Should you decide to take on a Herald or Vitesse project, you’ll find that chassis repair sections are readily available from companies like Rimmer Bros, including all outriggers, the side rails, suspension mount turrets and so on. Should you find a car that has issues with its A-post, however, you could be looking at a far more serious problem, especially if the doors are sagging; the screen frame panel is fixed to the bulkhead, and a rotten A-post can cause this (and sometimes even the bulkhead) to move, which means major work ahead.

The alignment of all outer panels should obviously be checked, although it has to be said that the Herald and Vitesse never had the neatest of shut lines. If the bonnet seems distorted when opening and closing it, the car may have been in an accident, which means you should check the front of the chassis for any rippling or repairs.

Most classic Triumphs benefit from excellent parts availability and the Herald/Vitesse is no exception. Rimmer Bros can supply most panels and repair sections, including front wings (which form part of the huge flip-forward bonnet), front valances, floorpans, front and rear inner wheelarches and so on. But if you’re buying a car that needs work, make sure you do your own research into the cost of the panels you’re likely to need and haggle accordingly with the vendor.

Look for signs of rust and bubbling paintwork in all of the outer panels, as none are completely immune; and don’t forget to have a good poke around the floorpans, boot floor and spare wheel well, as rot here is quite commonplace. The outer panels are bolt-on, which makes their replacement relatively straightforward; but having to replace floor section or part-panels adds extra complication and potential expense unless you’re handy with the welding torch.


The biggest bonus when it comes to DIY maintenance is the Herald and Vitesse’s unrivalled engine access, which is handy if you end up with a car that’s not in the best of health. Starting the engine from cold, listen out for excessive crankshaft grumbles and ensure the oil pressure warning light goes out almost immediately. Make sure there’s not too much noise from the tappets, and have a good look around for oil leaks – particularly around the sump and rocker cover.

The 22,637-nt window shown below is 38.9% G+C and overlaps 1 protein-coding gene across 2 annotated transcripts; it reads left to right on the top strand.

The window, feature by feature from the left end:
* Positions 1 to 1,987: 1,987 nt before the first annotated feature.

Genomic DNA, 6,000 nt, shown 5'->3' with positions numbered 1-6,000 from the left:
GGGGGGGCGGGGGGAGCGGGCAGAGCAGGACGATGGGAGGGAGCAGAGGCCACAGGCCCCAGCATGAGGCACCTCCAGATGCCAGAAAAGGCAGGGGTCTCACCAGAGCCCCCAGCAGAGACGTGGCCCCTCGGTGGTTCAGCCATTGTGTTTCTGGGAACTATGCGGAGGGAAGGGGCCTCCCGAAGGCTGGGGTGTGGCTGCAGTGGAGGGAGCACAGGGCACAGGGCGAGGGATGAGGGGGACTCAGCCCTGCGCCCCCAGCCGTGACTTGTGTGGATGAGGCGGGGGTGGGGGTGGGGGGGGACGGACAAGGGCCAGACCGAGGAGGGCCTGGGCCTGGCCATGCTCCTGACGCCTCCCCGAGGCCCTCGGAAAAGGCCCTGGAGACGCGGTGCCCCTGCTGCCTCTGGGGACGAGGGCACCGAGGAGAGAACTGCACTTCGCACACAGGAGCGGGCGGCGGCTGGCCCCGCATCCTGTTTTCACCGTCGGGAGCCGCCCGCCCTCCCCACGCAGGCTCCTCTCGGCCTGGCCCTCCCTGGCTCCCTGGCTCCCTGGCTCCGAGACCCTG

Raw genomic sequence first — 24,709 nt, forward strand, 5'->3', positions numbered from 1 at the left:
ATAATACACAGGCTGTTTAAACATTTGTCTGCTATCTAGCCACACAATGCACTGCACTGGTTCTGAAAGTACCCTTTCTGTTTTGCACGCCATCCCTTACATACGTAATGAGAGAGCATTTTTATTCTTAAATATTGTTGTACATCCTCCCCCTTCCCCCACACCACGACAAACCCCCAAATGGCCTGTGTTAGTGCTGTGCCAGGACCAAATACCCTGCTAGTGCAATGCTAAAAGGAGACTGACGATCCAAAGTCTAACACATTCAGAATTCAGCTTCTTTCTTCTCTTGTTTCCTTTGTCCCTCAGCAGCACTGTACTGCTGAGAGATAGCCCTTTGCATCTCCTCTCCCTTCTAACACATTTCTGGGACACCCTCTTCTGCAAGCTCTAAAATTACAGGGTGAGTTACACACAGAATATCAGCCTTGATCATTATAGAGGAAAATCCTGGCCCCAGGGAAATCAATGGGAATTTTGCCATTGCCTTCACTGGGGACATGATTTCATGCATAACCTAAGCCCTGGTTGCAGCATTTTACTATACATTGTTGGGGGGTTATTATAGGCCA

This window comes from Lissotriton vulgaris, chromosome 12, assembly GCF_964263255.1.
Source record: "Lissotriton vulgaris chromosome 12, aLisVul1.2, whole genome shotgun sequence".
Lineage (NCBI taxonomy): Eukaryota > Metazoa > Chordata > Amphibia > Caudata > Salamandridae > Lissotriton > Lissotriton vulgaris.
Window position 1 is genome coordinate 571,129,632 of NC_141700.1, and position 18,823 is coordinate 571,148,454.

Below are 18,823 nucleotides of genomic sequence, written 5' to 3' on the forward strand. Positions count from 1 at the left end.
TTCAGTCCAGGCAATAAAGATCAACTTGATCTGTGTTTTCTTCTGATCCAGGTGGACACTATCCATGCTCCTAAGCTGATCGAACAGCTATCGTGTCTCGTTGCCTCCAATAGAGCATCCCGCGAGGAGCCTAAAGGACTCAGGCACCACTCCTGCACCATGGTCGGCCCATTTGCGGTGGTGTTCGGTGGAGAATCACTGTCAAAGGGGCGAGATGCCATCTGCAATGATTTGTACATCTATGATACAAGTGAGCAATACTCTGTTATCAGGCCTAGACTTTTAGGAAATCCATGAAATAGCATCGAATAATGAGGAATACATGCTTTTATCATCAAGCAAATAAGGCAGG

Whichever engine is fitted to the car you’re examining, be on the look-out for blue smoke when accelerating (which suggests worn piston rings) as well as on the over-run (which might be a sign of worn valve guides). A worn engine is relatively straightforward to replace, but you need to budget for the cost of this when deciding how much any car is worth.

Both the four- and six-cylinder Triumph engines are relatively simple in design, but it’s worth checking whether the car you’re buying has its original powerplant in place; upgrades aren’t unusual, particularly the 1296cc engine being retro-fitted into earlier models. If the vendor claims that the engine has been rebuilt, ask for proof of exactly what was done. It’s worth bearing in mind that not everything is interchangeable; MkII 2-Litre Vitesses, for example, came with a different camshaft and a new cylinder head (the same as the MkII GT6’s and TR5’s), both of which must match if you’re to get the right level of engine compression.

Transmission-wise it’s generally good news, although the Herald’s ’box (which lacks synchromesh on first gear) can be prone to wear on high-mileage cars, so listen out for excessive gearbox noise that might suggest worn bearings. The Vitesse transmission (all-synchromesh on the 2-Litre) was an uprated version in order to cope with the extra power, but can also suffer from wear; if the gears crunch (especially when selecting first or second), worn synchromesh is the most likely cause.

The gearchange of any Herald or Vitesse should be reasonably slick and precise; if there seems some resistance when trying to select a gear, the clutch plate could be at fault. If you come across a car that refuses to engage gear at all, however, this could be caused by nothing more complicated than linkage arms that require re-bushing. If you’re buying a Vitesse, it might come with the extra-cost option of overdrive that operates on the top two gears; any issues with this not working is normally down to an electrical problem, such as poor connections.

As with just about any saloon of the ’Sixties, the Herald family requires regular maintenance in order to remain reliable, and that’s certainly true when it comes to its running gear. The trunnions require greasing every 2-3000 miles, for example, in which case the suspension should give little trouble. When buying, however, check that the car sits level, make sure the springs are in good order, and look for obvious issues (such as fluid leaks) with the dampers. All of these cars roll when pushed hard into a corner, but if it feels over-sloppy during your test drive the suspension could be in need of an upgrade.

If the steering of the car you’re testing feels rather vague, this should be curable via nothing more than a new set of column bushes. (While we’re on that subject, there’s an argument for upgrading to polybushes in order to reduce vibration.) You should also turn the wheel lock to lock and check for excessive movement at the top of the steering column bush – although replacing this is a simple and inexpensive job.